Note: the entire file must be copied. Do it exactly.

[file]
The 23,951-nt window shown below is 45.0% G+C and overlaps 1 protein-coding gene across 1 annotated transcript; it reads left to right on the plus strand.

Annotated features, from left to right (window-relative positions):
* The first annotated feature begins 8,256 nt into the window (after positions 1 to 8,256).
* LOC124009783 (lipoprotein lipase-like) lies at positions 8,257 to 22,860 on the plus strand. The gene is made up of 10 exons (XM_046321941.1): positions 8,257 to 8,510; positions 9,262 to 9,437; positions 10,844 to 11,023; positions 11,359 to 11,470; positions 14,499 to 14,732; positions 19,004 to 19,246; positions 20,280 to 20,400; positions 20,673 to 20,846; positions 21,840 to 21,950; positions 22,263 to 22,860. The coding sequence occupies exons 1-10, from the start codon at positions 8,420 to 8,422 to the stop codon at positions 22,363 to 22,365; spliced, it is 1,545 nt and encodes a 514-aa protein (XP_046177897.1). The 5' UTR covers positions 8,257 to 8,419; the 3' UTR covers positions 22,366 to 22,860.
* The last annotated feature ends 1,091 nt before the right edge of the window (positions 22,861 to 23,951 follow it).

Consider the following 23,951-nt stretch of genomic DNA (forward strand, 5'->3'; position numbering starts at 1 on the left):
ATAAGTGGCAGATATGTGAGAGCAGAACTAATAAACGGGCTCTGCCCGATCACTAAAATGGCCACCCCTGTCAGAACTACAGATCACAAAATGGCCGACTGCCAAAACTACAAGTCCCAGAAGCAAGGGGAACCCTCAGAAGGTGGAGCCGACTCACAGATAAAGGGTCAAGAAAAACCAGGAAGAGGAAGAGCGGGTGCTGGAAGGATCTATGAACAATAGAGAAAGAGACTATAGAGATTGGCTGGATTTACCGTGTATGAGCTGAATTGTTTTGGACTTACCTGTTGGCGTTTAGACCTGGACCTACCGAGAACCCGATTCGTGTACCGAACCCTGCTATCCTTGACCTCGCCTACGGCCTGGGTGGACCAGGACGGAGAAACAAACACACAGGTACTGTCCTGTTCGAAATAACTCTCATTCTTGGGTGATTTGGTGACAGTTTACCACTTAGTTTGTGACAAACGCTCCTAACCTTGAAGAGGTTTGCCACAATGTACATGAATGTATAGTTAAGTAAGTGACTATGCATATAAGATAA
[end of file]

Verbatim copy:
The 23,951-nt window shown below is 45.0% G+C and overlaps 1 protein-coding gene across 1 annotated transcript; it reads left to right on the plus strand.

Annotated features, from left to right (window-relative positions):
* The first annotated feature begins 8,256 nt into the window (after positions 1 to 8,256).
* LOC124009783 (lipoprotein lipase-like) lies at positions 8,257 to 22,860 on the plus strand. The gene is made up of 10 exons (XM_046321941.1): positions 8,257 to 8,510; positions 9,262 to 9,437; positions 10,844 to 11,023; positions 11,359 to 11,470; positions 14,499 to 14,732; positions 19,004 to 19,246; positions 20,280 to 20,400; positions 20,673 to 20,846; positions 21,840 to 21,950; positions 22,263 to 22,860. The coding sequence occupies exons 1-10, from the start codon at positions 8,420 to 8,422 to the stop codon at positions 22,363 to 22,365; spliced, it is 1,545 nt and encodes a 514-aa protein (XP_046177897.1). The 5' UTR covers positions 8,257 to 8,419; the 3' UTR covers positions 22,366 to 22,860.
* The last annotated feature ends 1,091 nt before the right edge of the window (positions 22,861 to 23,951 follow it).

Consider the following 23,951-nt stretch of genomic DNA (forward strand, 5'->3'; position numbering starts at 1 on the left):
ATAAGTGGCAGATATGTGAGAGCAGAACTAATAAACGGGCTCTGCCCGATCACTAAAATGGCCACCCCTGTCAGAACTACAGATCACAAAATGGCCGACTGCCAAAACTACAAGTCCCAGAAGCAAGGGGAACCCTCAGAAGGTGGAGCCGACTCACAGATAAAGGGTCAAGAAAAACCAGGAAGAGGAAGAGCGGGTGCTGGAAGGATCTATGAACAATAGAGAAAGAGACTATAGAGATTGGCTGGATTTACCGTGTATGAGCTGAATTGTTTTGGACTTACCTGTTGGCGTTTAGACCTGGACCTACCGAGAACCCGATTCGTGTACCGAACCCTGCTATCCTTGACCTCGCCTACGGCCTGGGTGGACCAGGACGGAGAAACAAACACACAGGTACTGTCCTGTTCGAAATAACTCTCATTCTTGGGTGATTTGGTGACAGTTTACCACTTAGTTTGTGACAAACGCTCCTAACCTTGAAGAGGTTTGCCACAATGTACATGAATGTATAGTTAAGTAAGTGACTATGCATATAAGATAA